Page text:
Clarifying Lesbian Choice

I want to clarify something from a previous post. I often say that I choose to live a lesbian lifestyle, but it occurred to me that many people may not understand what that means. For some people, lesbian lifestyle means lurking in bars, being addicted to drugs and alchohol, subscribing to butch/femme roles, stalking straight women, and trying to convert young girls. Since my life doesn’t include any of those things, I figure that I need to clarify what I mean by lesbian lifestyle.

I believe that sexual orientation is on a continuum that ranges from heterosexuality to homosexuality. I believe that people fall somewhere on that continuum. We fall close to one end or the other. Rarely are we pure heterosexual or pure homosexual. I lean more towards homosexual orientation which means that I’m mostly attracted to women. I believe that sexual orientation is predisposed genetically with some environmental influences that help seal the deal.

Sexual orientation isn’t the same thing as sexual behavior. That is, one can engage in heterosexual sex while being oriented primarily towards people of the same gender. Sexual behavior is how one chooses to act. Since sexual behavior is a choice, I often say that I choose to be a lesbian and that it’s a valid lifestyle choice. I believe that it’s OK to act on one’s sexual orientation. Could I act straight? Yes I could with cognitive and behavioral modification therapy. Could I be happy? Probably, although I’d probably always struggle with attractions to women. In other words, I’d probably always struggle to stay straight because it’s not my true nature. I don’t have that problem with being a lesbian. Could someone act gay or lesbian? AGain, with therapy I believe they could. I don’t know why anyone would. It’s not that being gay or lesbian is sick; it’s that society doesn’t accept gays and lesbians in the same ways that straights are accepted.

The astute reader would catch that I base “lesbian lifestyle as a valid choice” on the claim that sexual behavior is a choice. So essentially, I’m justifying my lesbianism on sexual behavior. That’s not good, because I don’t want to be defined by sexual behavior. As Mel can tell you, our relationship is not defined by sexual behavior. We are in a caring and committed relationship with each other. We take care of and support each other. We are partners in life. Yes, we’re sexually attracted to each other and the expression of that love has physical outlets, but it doesn’t define our relationship.

So I want a new way to define us. I’ve always identified as a lesbian, and I have hard time rejecting that label. I don’t believe that I should reject that label simply because it has stereotypes associated with it. At the same time, Mel and I live a normal life and most people don’t associate “lesbian” with “normal”. In reality, our life is not much different than the lives of our heterosexual counterparts. Even in terms of sexual behavior, we engage in the same kinds of sexual activities that heterosexuals engage in. The only difference is gender. Of course, from a political standpoint lesbians and heterosexuals aren’t the same (similar to how gays and lesbians aren’t the same). So I want to keep on saying that I’m a lesbian. Yes, I choose a female life partner, but it’s about so much more than sex.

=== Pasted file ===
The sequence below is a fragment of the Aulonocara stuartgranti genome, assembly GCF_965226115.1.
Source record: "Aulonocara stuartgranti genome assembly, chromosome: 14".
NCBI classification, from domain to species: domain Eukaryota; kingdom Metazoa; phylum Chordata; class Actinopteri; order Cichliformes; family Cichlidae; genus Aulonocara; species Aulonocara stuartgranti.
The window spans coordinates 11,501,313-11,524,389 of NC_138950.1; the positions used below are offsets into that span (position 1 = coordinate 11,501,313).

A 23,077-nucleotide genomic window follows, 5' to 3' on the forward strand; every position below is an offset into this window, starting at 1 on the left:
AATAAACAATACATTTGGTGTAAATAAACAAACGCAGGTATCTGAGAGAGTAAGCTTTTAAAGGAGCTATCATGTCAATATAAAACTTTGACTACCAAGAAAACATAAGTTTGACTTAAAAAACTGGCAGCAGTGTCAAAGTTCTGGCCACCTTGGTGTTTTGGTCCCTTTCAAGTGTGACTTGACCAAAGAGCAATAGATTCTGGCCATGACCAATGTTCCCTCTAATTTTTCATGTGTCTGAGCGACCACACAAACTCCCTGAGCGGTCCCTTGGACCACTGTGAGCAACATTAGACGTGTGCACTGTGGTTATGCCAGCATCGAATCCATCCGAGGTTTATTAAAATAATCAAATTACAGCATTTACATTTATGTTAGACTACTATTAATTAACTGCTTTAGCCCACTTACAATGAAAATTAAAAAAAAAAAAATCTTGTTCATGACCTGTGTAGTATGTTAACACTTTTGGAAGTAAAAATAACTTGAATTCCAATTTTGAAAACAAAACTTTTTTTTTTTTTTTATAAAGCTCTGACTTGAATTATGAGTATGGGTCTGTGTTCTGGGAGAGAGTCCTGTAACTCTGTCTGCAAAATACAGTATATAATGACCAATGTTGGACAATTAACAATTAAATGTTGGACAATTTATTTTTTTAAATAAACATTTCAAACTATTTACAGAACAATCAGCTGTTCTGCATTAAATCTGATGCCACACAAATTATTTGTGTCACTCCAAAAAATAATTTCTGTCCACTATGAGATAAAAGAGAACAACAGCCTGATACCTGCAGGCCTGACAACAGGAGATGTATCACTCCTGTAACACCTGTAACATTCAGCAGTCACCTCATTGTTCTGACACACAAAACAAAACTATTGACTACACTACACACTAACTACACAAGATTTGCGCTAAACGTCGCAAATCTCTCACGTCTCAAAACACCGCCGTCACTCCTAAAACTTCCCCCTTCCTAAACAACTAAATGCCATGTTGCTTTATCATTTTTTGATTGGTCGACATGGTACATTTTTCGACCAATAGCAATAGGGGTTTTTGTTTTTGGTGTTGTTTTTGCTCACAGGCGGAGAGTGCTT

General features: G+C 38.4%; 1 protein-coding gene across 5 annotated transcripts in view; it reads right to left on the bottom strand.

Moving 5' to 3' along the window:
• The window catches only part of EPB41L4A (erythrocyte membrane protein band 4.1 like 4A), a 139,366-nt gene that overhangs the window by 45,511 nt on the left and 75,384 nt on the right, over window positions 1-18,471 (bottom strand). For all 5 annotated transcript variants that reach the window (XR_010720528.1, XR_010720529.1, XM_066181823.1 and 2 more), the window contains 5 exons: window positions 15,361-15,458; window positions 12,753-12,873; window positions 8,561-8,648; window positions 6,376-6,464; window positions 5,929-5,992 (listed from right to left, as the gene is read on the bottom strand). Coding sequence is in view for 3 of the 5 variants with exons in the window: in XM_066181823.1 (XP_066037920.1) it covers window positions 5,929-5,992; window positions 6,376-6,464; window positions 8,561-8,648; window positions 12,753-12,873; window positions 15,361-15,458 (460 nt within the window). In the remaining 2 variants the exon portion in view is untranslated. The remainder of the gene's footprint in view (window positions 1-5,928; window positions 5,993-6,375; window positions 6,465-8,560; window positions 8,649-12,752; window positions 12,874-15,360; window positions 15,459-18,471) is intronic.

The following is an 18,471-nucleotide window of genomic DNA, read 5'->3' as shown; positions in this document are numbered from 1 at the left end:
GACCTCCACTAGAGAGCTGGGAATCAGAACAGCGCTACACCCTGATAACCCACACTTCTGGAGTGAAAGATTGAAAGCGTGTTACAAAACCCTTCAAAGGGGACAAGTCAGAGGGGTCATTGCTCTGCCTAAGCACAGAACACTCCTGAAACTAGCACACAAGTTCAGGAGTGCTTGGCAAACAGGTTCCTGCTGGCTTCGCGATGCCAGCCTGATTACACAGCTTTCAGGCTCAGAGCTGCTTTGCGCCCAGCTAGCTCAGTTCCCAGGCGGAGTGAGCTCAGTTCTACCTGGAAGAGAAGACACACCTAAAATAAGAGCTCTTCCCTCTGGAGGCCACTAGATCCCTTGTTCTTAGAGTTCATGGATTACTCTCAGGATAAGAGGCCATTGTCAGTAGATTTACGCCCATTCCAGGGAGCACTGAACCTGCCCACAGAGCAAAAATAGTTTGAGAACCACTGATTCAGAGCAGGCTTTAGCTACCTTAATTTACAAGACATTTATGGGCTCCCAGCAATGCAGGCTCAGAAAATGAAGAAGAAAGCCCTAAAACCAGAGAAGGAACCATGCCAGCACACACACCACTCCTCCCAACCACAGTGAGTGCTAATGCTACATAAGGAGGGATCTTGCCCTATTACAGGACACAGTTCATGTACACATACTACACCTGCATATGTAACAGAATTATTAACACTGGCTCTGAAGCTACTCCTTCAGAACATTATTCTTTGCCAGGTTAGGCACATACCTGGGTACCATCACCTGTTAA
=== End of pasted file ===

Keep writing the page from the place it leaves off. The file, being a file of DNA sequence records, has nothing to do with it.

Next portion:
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3 Comments

Filed under The way the world works

3 responses to “Clarifying Lesbian Choice

  1. I dunno. I pretty much fall at the all gay end of the continuum. I’m not sure that’s unusual. I can look at men and see that they’re aesthetically pleasing, just like babies are cute and spring flowers are pretty. But I have no desire to boink any of those things, and the thought of it is squicky.

    I define my sexual orientation by who I’m attracted to/fall in love with, not what I do. I’ve always said that I could marry a man and have a monogamous relationship with him, but that wouldn’t make me heterosexual. It would make me a lesbian living an unhealthy and probably dishonest life. It wouldn’t be fair to the guy, and probably wouldn’t be good for me, either.

  2. I fall closer to the middle. I’ve dated or contemplated dating a couple of very nice men to whom I’ve even been attracted, but none of them have made my heart sing the way that Vanessa does. I get sick of the whole “I was born this way” argument. Lesbians spend too much time trying to convince people who don’t deserve our energy that we can’t help the way we are. Who cares if you can help it? For many women, devoting their lives to other women just makes sense. Women can understand and support each other in ways men can’t or won’t. I think that, in general, women make better “partners” than men in every sense of that word. If it’s a choice, it’s a perfectly valid one, for which there are logical arguments.

    I’m not going to try to sway others to my way of thinking, but I’m not going to apologize for who I love by expending energy trying to prove to people who don’t deserve the explanation in the first place that I love women because of a genetic defect. I’m not going to change their minds anyway, and I’m perfectly happy the way I am.

    I do not call myself a lesbian because I believe I was “born this way,” even though I am attracted to women primarily. I call myself a lesbian because I make the choice to offer myself to someone who gives me exactly what I need in return.

  3. I enjoyed reading.

    I never call myself a lesbian usually I refer to myself as being gay. When it comes down to it I love women. You’ve definietly opened my eyes, thanks for sharing.

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